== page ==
– Dan Lippel
Recording and Mixing by Lee Weisert
Mastered by Ryan Streber at Oktaven Audio
Album art by Tama Hochbaum
Design by Marc Wolf, marcjwolf.com
Lee Weisert is a composer of instrumental and electronic music and an associate professor in the Music Department at the University of North Carolina at Chapel Hill, where he teaches courses in composition, electronic music, and musicianship. He has degrees in music composition from the University of Colorado, California Institute of the Arts, and Northwestern University. His primary composition instructors were James Tenney, Michael Pisaro, Jay Alan Yim, and Chris Mercer.
Weisert’s recent music has incorporated increasingly disparate elements such as orchestral instruments, found sounds, field recordings, digital synthesis, and analog circuitry, in an attempt to find, “through experimentation, tinkering, and unconventional approaches, a ritualistic and deeply expressive world of sound” (Dan Lippel, New Focus Recordings). His instrumental music has been commissioned and performed by nationally recognized performers and ensembles including Stephen Drury, the Callithumpian Consort, ICE, JACK Quartet, Spektral Quartet, Wild Rumpus, Yarn/Wire, Matthew McClure, Clara Yang, and Joann Cho.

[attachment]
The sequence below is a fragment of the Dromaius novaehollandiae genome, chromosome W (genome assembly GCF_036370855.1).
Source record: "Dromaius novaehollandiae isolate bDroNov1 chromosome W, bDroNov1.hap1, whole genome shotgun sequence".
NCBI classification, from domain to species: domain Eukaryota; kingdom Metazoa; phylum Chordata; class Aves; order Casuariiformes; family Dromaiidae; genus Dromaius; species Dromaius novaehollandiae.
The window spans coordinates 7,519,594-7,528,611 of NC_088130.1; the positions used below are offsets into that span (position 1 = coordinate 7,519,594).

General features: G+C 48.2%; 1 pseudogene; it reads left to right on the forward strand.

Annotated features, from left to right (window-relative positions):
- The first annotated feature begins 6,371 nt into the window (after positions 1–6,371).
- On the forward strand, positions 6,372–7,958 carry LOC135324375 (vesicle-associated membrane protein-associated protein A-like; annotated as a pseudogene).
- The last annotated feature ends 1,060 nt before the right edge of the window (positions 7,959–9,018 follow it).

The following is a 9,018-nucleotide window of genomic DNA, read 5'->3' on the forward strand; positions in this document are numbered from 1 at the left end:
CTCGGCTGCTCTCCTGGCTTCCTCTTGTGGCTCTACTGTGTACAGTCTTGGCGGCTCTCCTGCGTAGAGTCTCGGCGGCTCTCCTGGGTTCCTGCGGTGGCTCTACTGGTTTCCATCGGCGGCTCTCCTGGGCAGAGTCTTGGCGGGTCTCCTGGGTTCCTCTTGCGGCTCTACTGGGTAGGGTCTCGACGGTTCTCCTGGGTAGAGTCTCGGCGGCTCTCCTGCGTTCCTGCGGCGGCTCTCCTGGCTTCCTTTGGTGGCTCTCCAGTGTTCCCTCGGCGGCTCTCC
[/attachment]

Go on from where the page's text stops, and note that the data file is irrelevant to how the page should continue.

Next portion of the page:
His electronic music has been presented at numerous national concerts and festivals, including ICMC, SEAMUS, and NIME. Along with composer Jonathon Kirk, he is a member of the Portable Acoustic Modification Laboratory (PAML), a collaborative sound installation team. PAML’s most recent project, Granular Wall, uses robotics and motion analysis technology to translate the fluid motions of thousands of floating microspheres into a musical composition. Lee and Jonathon presented their work at the 2014 TEDx Conference at UNC-Chapel Hill.
Weisert’s compositions and sound installations have received grant funding from New Music USA, the North Carolina Arts Council, the Illinois Arts Council, the Center for Interdisciplinary Research in the Arts, and the UNC Performing Arts Special Activities Fund. His music is published by New Focus Recordings. Wild Arc, his debut CD of original compositions, was released in 2014, and has been praised by critics as “dazzling” and “mind-melting.” Wild Arc is available for purchase online from Amazon, iTunes, and the New Focus Recordings label site.http://www.leeweisert.com